The moth in a case
From time to time a creature turns up that just doesn't seem to fit into the framework of one's experience. This photo is of such a specimen. It looks like a caddis larvae though I found it on a cherry leaf. Caddis normally live in streams as larvae where they protect themselves with small pieces of sticks. My search for identification led me to contact knowledgeable French naturalists. Like this friends are made. It transpired that it was a caterpillar of a moth of the group Psychidae. To the right of the case you can just make out the hind segments of the body of the creature. The story becomes more interesting. Just below the case there are scattered eggs. Caterpillars do not lay eggs. This could not be a caterpillar. I observed the creature in the act of laying the eggs. At its rear end was a large brush of thick finger like processes. From between these extruded an ovipositor which it could extend to a length longer than its body. This it waved it about like a hose until it touched the leaf surface. Then an egg passed down the tube. And it then repeated the act. Obviously it was a female. Was it trapped at the time of its emergence and transformation from the chrysalid stage by its own case of sticks? I gently removed the sticks and found that this was unlikely and moreover I discovered that this female had no wings.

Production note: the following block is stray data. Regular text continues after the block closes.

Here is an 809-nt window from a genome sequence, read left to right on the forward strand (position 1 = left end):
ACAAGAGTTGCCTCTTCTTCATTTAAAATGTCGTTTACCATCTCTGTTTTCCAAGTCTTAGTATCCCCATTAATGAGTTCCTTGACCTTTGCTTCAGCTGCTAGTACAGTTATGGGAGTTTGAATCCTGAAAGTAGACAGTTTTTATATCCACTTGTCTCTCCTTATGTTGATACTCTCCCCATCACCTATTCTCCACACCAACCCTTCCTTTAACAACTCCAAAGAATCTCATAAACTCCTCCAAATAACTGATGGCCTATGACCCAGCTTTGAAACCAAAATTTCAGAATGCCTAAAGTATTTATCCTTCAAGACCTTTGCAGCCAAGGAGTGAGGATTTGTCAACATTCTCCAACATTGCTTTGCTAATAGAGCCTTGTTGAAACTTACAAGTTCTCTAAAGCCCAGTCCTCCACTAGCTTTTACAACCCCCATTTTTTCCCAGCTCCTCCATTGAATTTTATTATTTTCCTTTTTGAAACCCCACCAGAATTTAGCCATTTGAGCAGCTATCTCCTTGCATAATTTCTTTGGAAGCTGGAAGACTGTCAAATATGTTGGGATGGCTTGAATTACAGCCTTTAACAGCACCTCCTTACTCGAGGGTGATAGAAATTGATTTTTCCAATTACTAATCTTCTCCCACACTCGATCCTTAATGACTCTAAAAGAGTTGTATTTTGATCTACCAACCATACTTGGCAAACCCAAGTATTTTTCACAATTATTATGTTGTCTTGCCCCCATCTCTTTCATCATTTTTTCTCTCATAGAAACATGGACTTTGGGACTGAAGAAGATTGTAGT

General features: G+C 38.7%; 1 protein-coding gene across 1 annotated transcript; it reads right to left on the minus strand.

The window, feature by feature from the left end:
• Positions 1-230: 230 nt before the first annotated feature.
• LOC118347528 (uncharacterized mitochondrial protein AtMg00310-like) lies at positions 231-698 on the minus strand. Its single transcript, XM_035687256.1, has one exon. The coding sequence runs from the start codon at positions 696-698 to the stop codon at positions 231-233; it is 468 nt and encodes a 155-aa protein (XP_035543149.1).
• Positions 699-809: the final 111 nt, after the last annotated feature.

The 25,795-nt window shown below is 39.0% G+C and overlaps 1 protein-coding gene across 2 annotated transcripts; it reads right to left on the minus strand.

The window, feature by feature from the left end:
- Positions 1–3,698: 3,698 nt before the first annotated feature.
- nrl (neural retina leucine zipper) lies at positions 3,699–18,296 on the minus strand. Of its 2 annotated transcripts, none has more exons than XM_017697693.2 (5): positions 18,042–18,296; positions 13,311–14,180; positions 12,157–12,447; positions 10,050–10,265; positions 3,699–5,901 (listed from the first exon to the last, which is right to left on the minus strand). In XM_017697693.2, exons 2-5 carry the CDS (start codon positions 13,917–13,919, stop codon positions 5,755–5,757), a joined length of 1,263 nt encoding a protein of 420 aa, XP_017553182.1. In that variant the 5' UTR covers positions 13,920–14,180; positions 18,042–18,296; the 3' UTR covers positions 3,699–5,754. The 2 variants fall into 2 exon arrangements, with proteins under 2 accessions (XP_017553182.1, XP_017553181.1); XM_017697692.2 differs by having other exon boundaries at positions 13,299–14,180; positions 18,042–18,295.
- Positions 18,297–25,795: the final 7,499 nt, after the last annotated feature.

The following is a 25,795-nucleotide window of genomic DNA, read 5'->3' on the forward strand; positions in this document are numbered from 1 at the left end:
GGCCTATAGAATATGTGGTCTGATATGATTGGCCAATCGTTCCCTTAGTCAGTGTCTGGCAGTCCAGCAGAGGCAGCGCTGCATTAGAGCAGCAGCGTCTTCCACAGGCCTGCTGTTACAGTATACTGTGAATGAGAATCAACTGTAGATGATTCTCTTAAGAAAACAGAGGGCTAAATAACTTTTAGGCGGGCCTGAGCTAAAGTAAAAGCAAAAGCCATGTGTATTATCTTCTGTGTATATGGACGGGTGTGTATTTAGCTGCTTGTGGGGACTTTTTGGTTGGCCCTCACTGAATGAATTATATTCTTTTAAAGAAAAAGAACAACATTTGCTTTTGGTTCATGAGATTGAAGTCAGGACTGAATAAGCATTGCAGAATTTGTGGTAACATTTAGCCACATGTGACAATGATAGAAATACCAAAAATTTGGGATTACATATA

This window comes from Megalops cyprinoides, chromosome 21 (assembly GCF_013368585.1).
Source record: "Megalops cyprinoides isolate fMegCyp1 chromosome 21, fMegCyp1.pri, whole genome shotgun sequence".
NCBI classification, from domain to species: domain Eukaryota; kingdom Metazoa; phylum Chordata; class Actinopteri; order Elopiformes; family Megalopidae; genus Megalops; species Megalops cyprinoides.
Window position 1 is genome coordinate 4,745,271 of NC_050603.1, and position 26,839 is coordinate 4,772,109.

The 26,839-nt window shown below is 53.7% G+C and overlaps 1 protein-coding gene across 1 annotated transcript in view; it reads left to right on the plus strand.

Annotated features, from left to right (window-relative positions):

I went back to read a paper on this group supplied to me by my French friends. It seems that the female never leaves the case (French - fourreau) and that a male seeks it out and mates with her in situ. It could be that the finger like processes exude an odour to attract the males. In some related species the female retains its larval form and looks like a worm. Apparently the adults never feed. The female doesn't leave the larval case and the male has imperfectly formed mouth parts.
So far so good. What do the caterpillars eat? The cherry leaf had not been eaten and the sticks of the case looked like fragments of grass stem. I suppose that the insect fed on the ground and climbed more than a metre up the young cherry tree to pupate. What happens to the caterpillars that emerge from the eggs? Do they fall to the ground? How far do the caterpillars crawl to extend the population? The pattern of life where a female of an insect species is flightless is fairly common. It must suggest that there are extensive areas of habitat suitable for feeding. If not the species must surely become extinct.
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